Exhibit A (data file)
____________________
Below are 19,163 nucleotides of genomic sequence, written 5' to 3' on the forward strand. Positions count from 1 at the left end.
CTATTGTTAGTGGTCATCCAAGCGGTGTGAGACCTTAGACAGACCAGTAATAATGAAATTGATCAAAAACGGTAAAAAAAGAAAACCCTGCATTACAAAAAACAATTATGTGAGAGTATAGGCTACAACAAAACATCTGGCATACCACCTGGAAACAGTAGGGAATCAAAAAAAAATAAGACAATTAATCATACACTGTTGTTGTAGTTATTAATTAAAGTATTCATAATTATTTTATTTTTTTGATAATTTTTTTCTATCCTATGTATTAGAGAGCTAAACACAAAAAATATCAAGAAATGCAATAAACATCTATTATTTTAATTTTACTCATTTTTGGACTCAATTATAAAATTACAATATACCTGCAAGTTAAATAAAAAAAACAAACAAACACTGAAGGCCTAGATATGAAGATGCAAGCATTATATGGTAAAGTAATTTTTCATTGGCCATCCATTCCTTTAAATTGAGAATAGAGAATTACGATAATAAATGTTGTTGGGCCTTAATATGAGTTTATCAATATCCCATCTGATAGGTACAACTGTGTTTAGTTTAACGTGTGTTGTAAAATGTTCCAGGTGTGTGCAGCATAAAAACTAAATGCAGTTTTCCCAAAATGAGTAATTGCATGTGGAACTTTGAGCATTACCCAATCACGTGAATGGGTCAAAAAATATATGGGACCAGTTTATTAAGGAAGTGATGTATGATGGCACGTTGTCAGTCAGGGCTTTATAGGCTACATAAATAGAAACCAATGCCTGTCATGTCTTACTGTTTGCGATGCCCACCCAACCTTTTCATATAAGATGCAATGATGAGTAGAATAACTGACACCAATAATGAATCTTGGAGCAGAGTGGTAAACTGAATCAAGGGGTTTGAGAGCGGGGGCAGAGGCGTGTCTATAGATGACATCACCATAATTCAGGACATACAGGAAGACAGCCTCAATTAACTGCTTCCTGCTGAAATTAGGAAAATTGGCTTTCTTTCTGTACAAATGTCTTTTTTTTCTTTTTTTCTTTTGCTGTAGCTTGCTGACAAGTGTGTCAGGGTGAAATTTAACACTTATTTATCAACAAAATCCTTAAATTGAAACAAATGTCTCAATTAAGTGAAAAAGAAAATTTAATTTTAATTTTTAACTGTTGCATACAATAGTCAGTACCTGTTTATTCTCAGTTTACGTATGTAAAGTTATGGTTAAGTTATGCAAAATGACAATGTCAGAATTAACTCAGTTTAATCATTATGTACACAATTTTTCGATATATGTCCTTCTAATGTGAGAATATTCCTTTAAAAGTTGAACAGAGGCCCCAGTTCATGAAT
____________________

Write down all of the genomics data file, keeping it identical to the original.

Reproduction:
Below are 19,163 nucleotides of genomic sequence, written 5' to 3' on the forward strand. Positions count from 1 at the left end.
CTATTGTTAGTGGTCATCCAAGCGGTGTGAGACCTTAGACAGACCAGTAATAATGAAATTGATCAAAAACGGTAAAAAAAGAAAACCCTGCATTACAAAAAACAATTATGTGAGAGTATAGGCTACAACAAAACATCTGGCATACCACCTGGAAACAGTAGGGAATCAAAAAAAAATAAGACAATTAATCATACACTGTTGTTGTAGTTATTAATTAAAGTATTCATAATTATTTTATTTTTTTGATAATTTTTTTCTATCCTATGTATTAGAGAGCTAAACACAAAAAATATCAAGAAATGCAATAAACATCTATTATTTTAATTTTACTCATTTTTGGACTCAATTATAAAATTACAATATACCTGCAAGTTAAATAAAAAAAACAAACAAACACTGAAGGCCTAGATATGAAGATGCAAGCATTATATGGTAAAGTAATTTTTCATTGGCCATCCATTCCTTTAAATTGAGAATAGAGAATTACGATAATAAATGTTGTTGGGCCTTAATATGAGTTTATCAATATCCCATCTGATAGGTACAACTGTGTTTAGTTTAACGTGTGTTGTAAAATGTTCCAGGTGTGTGCAGCATAAAAACTAAATGCAGTTTTCCCAAAATGAGTAATTGCATGTGGAACTTTGAGCATTACCCAATCACGTGAATGGGTCAAAAAATATATGGGACCAGTTTATTAAGGAAGTGATGTATGATGGCACGTTGTCAGTCAGGGCTTTATAGGCTACATAAATAGAAACCAATGCCTGTCATGTCTTACTGTTTGCGATGCCCACCCAACCTTTTCATATAAGATGCAATGATGAGTAGAATAACTGACACCAATAATGAATCTTGGAGCAGAGTGGTAAACTGAATCAAGGGGTTTGAGAGCGGGGGCAGAGGCGTGTCTATAGATGACATCACCATAATTCAGGACATACAGGAAGACAGCCTCAATTAACTGCTTCCTGCTGAAATTAGGAAAATTGGCTTTCTTTCTGTACAAATGTCTTTTTTTTCTTTTTTTCTTTTGCTGTAGCTTGCTGACAAGTGTGTCAGGGTGAAATTTAACACTTATTTATCAACAAAATCCTTAAATTGAAACAAATGTCTCAATTAAGTGAAAAAGAAAATTTAATTTTAATTTTTAACTGTTGCATACAATAGTCAGTACCTGTTTATTCTCAGTTTACGTATGTAAAGTTATGGTTAAGTTATGCAAAATGACAATGTCAGAATTAACTCAGTTTAATCATTATGTACACAATTTTTCGATATATGTCCTTCTAATGTGAGAATATTCCTTTAAAAGTTGAACAGAGGCCCCAGTTCATGAAT